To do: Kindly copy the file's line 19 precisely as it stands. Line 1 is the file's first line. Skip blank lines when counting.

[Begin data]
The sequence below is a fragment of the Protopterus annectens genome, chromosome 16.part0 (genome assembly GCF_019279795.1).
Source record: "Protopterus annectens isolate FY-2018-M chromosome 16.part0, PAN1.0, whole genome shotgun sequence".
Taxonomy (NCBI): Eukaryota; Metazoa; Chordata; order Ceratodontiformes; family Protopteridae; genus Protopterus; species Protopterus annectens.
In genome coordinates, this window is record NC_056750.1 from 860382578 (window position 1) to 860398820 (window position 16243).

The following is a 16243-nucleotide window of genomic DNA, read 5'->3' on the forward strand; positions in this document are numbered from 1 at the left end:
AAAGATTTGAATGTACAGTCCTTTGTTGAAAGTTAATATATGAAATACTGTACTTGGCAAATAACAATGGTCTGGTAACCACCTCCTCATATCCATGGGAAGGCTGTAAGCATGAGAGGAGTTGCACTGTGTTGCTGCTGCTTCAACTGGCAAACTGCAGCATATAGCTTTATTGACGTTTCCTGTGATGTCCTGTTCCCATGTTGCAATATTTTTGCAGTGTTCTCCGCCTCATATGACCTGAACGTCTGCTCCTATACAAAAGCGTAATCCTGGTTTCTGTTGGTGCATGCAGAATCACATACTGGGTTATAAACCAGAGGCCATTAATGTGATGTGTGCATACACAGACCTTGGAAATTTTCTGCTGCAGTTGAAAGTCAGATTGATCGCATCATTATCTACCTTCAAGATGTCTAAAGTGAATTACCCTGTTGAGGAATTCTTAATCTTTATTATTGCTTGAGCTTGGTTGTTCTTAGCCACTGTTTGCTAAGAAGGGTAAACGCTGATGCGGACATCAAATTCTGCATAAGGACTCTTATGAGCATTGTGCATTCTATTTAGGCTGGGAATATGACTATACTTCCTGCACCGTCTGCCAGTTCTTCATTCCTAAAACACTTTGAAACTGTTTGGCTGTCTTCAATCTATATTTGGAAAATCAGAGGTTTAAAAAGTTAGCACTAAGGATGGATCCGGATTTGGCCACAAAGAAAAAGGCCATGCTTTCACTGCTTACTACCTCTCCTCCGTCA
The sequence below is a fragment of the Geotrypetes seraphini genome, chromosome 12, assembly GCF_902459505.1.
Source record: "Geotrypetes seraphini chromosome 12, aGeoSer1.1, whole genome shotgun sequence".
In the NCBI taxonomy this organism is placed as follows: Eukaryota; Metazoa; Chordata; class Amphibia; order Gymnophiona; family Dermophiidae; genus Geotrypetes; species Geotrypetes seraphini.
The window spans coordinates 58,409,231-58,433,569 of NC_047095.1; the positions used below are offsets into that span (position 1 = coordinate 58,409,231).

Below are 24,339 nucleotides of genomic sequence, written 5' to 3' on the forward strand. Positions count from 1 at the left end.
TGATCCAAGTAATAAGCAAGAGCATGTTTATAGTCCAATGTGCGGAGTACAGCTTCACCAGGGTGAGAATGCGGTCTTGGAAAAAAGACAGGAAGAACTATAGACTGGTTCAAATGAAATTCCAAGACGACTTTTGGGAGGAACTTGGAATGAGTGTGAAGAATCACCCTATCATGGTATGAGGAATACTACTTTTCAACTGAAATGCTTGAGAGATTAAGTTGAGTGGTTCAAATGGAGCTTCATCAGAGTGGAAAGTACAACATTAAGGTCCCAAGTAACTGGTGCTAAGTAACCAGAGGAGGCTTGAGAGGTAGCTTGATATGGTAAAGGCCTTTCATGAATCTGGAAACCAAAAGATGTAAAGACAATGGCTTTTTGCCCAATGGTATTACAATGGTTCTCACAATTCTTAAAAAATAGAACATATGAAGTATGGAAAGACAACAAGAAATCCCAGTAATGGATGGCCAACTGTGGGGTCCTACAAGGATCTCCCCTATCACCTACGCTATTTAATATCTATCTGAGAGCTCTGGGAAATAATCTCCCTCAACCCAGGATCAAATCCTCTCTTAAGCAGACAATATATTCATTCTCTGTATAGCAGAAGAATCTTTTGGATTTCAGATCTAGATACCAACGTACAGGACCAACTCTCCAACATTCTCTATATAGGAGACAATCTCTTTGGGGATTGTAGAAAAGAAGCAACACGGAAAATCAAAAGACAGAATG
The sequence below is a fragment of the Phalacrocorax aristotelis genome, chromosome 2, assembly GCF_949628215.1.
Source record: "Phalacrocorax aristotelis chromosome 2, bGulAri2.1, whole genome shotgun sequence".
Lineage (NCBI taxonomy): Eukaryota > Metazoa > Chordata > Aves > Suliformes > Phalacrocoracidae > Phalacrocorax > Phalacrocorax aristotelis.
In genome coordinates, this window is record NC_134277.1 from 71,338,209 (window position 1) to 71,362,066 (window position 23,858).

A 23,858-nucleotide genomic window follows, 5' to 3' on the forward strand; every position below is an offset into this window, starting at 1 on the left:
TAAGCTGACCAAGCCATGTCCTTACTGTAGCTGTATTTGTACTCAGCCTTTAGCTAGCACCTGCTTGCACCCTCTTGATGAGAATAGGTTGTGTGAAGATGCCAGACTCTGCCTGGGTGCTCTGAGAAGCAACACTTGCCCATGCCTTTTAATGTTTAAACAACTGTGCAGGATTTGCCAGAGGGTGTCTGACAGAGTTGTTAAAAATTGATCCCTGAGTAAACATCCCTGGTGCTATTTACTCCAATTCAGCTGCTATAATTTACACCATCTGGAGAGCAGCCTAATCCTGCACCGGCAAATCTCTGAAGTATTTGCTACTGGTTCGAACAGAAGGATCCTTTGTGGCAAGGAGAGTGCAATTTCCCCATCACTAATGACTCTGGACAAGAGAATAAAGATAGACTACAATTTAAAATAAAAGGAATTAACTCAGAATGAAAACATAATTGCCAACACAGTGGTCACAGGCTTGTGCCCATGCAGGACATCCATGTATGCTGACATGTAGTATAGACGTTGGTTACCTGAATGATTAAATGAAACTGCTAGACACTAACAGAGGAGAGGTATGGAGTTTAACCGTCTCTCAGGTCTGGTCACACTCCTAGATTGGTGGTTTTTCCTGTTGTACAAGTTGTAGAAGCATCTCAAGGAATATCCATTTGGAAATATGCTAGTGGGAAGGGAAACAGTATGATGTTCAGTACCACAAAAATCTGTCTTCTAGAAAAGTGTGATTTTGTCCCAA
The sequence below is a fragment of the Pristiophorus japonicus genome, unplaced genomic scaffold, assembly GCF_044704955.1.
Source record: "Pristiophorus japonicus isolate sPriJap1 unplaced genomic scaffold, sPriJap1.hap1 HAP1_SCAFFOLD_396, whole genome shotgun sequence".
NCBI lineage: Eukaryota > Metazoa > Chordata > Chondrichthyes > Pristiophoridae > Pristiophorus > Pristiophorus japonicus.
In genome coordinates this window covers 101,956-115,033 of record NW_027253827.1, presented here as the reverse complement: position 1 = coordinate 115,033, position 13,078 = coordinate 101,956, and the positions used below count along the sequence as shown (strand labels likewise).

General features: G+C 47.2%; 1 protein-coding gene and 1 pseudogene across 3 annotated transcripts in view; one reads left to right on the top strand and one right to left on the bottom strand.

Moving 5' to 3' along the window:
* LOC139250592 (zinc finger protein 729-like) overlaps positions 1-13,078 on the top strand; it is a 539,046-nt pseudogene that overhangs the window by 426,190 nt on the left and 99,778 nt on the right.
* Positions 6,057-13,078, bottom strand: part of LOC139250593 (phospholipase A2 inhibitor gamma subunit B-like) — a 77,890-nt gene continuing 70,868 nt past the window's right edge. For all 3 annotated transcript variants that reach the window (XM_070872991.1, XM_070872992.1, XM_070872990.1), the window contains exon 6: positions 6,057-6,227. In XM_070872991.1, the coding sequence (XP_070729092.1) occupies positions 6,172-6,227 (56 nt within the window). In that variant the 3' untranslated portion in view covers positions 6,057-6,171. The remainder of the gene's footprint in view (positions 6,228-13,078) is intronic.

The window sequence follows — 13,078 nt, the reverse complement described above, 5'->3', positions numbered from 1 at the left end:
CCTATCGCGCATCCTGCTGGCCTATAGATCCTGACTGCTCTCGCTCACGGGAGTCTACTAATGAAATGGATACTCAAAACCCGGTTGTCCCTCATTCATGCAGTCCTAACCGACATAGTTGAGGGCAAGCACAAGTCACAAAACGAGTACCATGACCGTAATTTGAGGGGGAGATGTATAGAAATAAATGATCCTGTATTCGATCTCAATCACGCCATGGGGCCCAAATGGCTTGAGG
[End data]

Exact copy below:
The sequence below is a fragment of the Pristiophorus japonicus genome, unplaced genomic scaffold, assembly GCF_044704955.1.